By 2 a.m., the ED had slowed down quite a bit and there was only one patient left in the waiting room. He was a middle-aged man with a chief complaint of foot pain. He looked a bit unkempt and walked with a limp. As I walked with the patient from the waiting room to triage, I racked my brain for all the reasons that would cause foot pain. I didn’t want to miss anything and for quite possibly the first instance that evening, I felt like I had time to really do a thorough investigation.
While I asked the man questions, I was also actively filling out his note in the EMR and as I made my way through my differential, I started to struggle. There didn’t seem to be anything wrong with him. He had abrasions on the backs of his feet, mostly likely caused by his shoes being too tight and he noted that he had lost his socks. In that moment, I made a mistake. Instead of just focusing on his chief complaint, I started to try to figure out if there was anything else wrong with him. I observed that he was talking rather quickly, his skin looked a tad redder than what I would consider normal, and that limp was confusing me.
When I presented this patient to my resident, she gave me an odd look and said, “Do you know why he came to the ED?” I honestly had no good response; in my mind there really wasn’t anything wrong with the man. She went up to the patient and simply asked him, “What is it you were hoping to get out of today’s visit?” His response was even simpler, “Socks!” It was in that moment I had what I like to call the “face-palm” experience. It’s a situation many medical students find themselves in time and time again during clinical training. These are the times when you’ve failed to think about the obvious or what you thought wasn’t relevant turns out the be the most important factor in the patient’s case. While these situations can initially feel a tad humiliating, upon reflection, they become humorous and frankly great learning experiences. In this instance I realized that medicine doesn’t always need to be complicated, and in many ways, it can be quite simple. All this man wanted and needed from us was a pair of socks. The trap I fell into was overthinking and failing to ask the right questions.
It may seem weird that it is possible to overthink in medicine. After all, medicine is a cerebral practice in many ways; we come to our diagnosis and plan after careful consideration of the evidence presented to us. Thinking is integral to this field. However, that “thinking” — though vital to the practice of medicine — can also be a double-edged sword; needing to analyze every detail can lead us astray and cause us to get distracted by irrelevant factors. Anchoring the visit on the patient’s chief complaint and goals can help to guide your questions and allow you to focus on the principal problem. Furthermore, simply asking what the patient is hoping to get out of their visit can provide the simple answer to their question.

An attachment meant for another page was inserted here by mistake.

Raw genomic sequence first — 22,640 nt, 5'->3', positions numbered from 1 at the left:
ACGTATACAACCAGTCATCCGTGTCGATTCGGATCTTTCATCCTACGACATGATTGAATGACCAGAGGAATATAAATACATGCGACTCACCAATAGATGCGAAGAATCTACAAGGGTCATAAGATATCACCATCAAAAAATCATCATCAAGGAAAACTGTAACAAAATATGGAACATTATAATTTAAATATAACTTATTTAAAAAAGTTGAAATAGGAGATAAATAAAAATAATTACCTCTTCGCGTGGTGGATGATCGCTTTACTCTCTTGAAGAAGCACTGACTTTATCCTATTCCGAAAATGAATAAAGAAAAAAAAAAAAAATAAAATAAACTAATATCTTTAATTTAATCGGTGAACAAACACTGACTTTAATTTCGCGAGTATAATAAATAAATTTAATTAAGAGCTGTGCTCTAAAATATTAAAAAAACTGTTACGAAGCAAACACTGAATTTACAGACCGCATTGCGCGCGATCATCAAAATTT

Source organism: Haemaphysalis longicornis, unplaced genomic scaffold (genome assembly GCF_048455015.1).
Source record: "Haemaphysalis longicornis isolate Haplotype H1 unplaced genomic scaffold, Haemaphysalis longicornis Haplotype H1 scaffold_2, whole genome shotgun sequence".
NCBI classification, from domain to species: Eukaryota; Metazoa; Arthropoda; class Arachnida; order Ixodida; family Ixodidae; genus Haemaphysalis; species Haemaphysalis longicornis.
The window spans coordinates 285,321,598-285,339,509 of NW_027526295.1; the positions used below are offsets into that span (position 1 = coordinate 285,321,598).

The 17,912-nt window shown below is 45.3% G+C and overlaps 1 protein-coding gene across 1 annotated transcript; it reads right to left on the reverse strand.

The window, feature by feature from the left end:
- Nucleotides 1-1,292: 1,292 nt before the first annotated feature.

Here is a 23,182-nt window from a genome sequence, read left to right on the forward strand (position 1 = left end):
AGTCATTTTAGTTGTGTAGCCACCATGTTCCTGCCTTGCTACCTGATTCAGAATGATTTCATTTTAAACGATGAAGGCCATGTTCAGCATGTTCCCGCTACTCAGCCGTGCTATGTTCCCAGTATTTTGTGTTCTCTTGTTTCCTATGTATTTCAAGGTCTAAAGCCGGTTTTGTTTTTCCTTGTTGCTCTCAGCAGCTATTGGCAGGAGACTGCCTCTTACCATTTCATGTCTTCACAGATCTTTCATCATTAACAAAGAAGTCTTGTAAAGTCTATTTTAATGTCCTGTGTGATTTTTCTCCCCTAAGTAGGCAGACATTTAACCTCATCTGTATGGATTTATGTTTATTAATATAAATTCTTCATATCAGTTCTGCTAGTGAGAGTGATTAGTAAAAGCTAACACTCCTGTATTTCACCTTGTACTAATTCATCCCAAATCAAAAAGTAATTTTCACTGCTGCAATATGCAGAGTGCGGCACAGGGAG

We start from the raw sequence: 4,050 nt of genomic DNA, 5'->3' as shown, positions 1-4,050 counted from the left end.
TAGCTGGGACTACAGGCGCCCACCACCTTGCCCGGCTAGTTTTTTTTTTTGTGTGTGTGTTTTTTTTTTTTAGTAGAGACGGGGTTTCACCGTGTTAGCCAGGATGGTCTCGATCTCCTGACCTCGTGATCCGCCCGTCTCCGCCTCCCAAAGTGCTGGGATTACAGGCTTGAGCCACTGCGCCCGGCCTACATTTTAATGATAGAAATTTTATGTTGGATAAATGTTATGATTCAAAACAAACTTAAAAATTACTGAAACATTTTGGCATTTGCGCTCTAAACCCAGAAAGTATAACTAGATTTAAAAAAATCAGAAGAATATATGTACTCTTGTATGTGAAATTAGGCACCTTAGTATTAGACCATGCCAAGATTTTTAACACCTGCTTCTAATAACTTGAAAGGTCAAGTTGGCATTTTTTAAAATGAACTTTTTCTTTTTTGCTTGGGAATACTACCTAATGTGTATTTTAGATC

In this current era of medicine, a patient encounter isn’t just between the doctor and the patient. It isn’t a simple question and answer session with a physical exam and discussion of a plan. We must deal with the EMR, sifting through checklists, and documenting every detail of the visit. During my encounter with this patient and many other patients, I have found that a percentage of my attention is often focused on actively taking notes and going through their EMR. The patient does not have my undivided attention, and this is not only a disservice to them, but also leads to overthinking. The need to fill out the various checklists in the EMR can distract us from the purpose of the visit and lead us astray.
In addition, physicians also fall into the trap of overthinking due to fear of litigation. I remember quite distinctly being told that in the ED I needed to thoroughly document that I had thought of every potentially fatal diagnosis and ruled them out. Otherwise, if something were to go wrong, I would be asked in court why I missed something. Of course it is important to rule out potential fatal diagnoses for the purposes of best treating the patient but the idea that this should be done due to fears of litigation is where the problem lies. While it’s important for medical students and residents to be aware of the realities of avoiding litigation, being hyper-focused on this in the day to day can lead to being distracted from the patient themselves. This fear of legal ramifications for wrongdoings has been demonstrated to lead to the practice of “defensive medicine” which results in the ordering of unnecessary labs and test.
As a student, navigating the world of medicine can be daunting. We are trying to find our footing in this complex system. But taking a step back to remember that ultimately a patient encounter should be about the patient rather than the EMR or about a future in which we may be solely responsible for this patient’s care can help to stymie a racing mind. Sometimes medicine is simpler than we think. Sometimes, it’s just about socks.
All names and identifying information have been modified to protect patient privacy.
Ruchi Desai is a current fourth-year medical student at UC Irvine School of Medicine. She is planning to pursue a residency in internal medicine. During her free time she loves to read, listen to podcasts, and learn as much as she can about the world. She is a 2021–2022 Doximity Op-Med Fellow.
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